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Nielsen Appoints Task Force to Study Rating System

Nielsen Media Research recently selected 11 civic and business leaders to serve on a task force that aims to ensure all television viewers are equally represented in its ratings system.

Civil rights groups have criticized the new system--the Local People Meter (LPM)--for undercounting minorities. LPM measures local viewing patterns electronically rather than with handwritten records that have been used since 1987.

"It is important to determine the best possible method to accurately reflect the choices being made by media audiences, and particularly the Black and Latino viewers who have been historically undercounted," Congressman Charles B. Rangel said, who helped select the panel.

Former Illinois Congresswoman Cardiss Collins--the first African-American woman to represent a Midwest Congressional district--will chair the task force. Participants include leaders from The Advertising Research Foundation, NAACP, Latin Business Association, Conde Nast, National Puerto-Rican Coalition and The Amsterdam News, among others.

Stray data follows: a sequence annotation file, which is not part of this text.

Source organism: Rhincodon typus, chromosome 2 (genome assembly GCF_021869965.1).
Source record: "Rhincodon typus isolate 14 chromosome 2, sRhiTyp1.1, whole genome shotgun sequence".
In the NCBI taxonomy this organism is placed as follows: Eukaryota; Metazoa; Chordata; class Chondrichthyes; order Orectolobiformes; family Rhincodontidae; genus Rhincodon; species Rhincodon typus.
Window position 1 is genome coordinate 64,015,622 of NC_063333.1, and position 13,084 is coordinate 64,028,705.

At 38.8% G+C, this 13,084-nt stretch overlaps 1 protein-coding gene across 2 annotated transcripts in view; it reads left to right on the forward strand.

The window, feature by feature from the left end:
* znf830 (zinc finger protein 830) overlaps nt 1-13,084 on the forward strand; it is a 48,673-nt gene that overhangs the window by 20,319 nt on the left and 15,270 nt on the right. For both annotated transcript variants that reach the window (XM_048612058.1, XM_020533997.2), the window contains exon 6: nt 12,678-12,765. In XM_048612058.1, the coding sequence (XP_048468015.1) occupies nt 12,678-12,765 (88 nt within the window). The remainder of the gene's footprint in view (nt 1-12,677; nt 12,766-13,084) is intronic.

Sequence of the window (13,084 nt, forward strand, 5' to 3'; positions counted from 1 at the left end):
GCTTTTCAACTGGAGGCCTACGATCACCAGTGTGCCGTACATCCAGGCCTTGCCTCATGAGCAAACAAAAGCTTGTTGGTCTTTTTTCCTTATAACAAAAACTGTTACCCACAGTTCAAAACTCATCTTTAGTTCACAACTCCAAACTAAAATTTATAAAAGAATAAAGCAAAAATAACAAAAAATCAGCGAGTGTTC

Nielsen has used people meters to measure daily national TV viewing habits according to age, gender and ethnicity but only recently started using the system to measure local ratings.

The Media Rating Council (MRC)--an independent body that accredits the ratings services provided by Nielsen--has not yet endorsed the LPM but discourages media companies from launching campaigns against the service, which was introduced to New York this month.

On a related front, a week after severely criticizing Nielsen's plans to roll out the people meters, Univision Communications, the nation's leading Spanish language broadcaster, filed a lawsuit in Los Angeles Superior Court against Nielsen Media Research, seeking to stop Nielsen's planned July 8 launch of the people meters in Los Angeles. Univision--and groups represented by the Don't Count Us Out Coalition--intends to delay the release of the new technology until the sampling methodologies are certain to include all minority audiences, including those who do not speak English at home.